The prime minister was able to kick the can of tax policy, especially capital gains, down the road during the last election. That proved to be smart politics, at least for the 2017 election. That option won’t exist in 2020. Labour will almost certainly have to campaign on tax policy. Or explicitly reject the Tax Working Group recommendations.

Governments can campaign on unpopular policies, provided the voters do not see that as the essence of the government. National was able to successfully campaign on partial privatisation in 2011. The reason being the sufficient voters thought the National government was generally competent enough, notwithstanding the privatisations policy. The policy was also perceived as unlikely to hurt any specific group of voters.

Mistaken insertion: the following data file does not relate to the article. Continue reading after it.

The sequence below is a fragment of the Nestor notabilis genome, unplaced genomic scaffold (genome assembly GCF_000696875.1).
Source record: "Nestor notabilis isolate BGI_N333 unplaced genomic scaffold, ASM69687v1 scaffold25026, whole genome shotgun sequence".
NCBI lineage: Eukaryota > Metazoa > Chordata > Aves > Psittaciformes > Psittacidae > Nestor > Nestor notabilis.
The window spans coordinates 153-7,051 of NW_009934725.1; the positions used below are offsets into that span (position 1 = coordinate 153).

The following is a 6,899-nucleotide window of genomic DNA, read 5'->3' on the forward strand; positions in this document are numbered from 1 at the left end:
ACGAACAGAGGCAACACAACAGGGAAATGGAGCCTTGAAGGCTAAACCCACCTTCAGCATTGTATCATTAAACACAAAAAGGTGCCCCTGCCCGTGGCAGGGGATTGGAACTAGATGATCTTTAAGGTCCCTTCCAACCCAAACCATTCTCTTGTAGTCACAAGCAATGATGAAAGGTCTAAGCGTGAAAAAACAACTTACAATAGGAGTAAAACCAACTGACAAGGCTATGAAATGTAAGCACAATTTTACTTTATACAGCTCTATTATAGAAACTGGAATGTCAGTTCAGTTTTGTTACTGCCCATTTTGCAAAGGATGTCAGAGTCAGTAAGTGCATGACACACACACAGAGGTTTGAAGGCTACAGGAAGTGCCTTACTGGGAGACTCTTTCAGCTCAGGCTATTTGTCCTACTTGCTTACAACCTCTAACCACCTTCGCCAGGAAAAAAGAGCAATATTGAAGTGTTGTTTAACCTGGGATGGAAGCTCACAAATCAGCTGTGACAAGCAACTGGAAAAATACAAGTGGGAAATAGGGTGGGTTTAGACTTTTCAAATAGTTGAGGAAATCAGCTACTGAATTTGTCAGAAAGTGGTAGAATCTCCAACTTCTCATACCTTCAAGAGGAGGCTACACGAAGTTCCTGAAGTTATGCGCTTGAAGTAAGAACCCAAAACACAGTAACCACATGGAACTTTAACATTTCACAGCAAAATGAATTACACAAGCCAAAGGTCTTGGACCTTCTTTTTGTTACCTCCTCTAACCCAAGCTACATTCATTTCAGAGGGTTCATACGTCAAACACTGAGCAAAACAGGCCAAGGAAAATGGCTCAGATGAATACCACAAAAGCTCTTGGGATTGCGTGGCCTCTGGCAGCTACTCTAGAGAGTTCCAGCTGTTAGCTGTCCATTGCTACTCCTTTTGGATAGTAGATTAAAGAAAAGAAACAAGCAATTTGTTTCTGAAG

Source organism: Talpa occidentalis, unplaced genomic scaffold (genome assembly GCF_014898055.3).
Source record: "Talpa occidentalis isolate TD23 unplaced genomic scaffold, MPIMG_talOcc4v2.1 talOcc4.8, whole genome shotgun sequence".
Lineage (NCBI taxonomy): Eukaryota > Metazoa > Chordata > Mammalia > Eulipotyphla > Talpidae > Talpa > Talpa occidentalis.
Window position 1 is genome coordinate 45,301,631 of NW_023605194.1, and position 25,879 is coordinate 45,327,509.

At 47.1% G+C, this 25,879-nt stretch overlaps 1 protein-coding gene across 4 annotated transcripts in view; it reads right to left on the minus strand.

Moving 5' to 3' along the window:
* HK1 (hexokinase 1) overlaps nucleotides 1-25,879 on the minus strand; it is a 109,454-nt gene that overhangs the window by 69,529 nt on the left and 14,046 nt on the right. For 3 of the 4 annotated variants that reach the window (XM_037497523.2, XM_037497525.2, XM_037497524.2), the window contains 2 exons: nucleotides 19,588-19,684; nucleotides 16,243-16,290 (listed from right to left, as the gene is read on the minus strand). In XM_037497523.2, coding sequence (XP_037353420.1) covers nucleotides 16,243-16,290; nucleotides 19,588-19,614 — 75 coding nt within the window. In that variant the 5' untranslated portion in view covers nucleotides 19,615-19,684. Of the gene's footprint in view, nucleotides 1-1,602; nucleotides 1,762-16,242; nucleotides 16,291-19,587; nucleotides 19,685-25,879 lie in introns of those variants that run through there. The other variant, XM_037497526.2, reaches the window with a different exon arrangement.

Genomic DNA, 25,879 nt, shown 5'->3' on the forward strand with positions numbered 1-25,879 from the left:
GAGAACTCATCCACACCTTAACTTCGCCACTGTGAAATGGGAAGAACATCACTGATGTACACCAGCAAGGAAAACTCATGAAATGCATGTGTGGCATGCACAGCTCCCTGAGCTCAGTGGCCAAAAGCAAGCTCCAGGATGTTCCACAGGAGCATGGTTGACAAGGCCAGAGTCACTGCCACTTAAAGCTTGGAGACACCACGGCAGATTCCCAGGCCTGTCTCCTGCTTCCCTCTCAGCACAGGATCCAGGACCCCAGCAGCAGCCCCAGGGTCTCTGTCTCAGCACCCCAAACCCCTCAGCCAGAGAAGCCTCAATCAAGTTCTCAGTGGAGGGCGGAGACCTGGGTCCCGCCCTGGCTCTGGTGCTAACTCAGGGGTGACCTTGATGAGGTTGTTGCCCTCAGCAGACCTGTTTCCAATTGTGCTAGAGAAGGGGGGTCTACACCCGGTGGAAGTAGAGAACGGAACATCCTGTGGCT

The challenge facing the various parties of the government in 2020 is convincing voters that the time is ripe, 35 years since the last major cycle of change, that the country is due for another round of transformational change. In 1987 voters returned Labour with a decisive majority. The voters, or at least a majority of them, like what they had got between 1984 and 1987.

It will certainly be a major upset if an MMP election produced such a decisive result. Ultimately electoral systems do not thwart the intent of voters. If New Zealand is ready for transformational change then the electoral system will deliver it. It all depends on what voters want in 2020.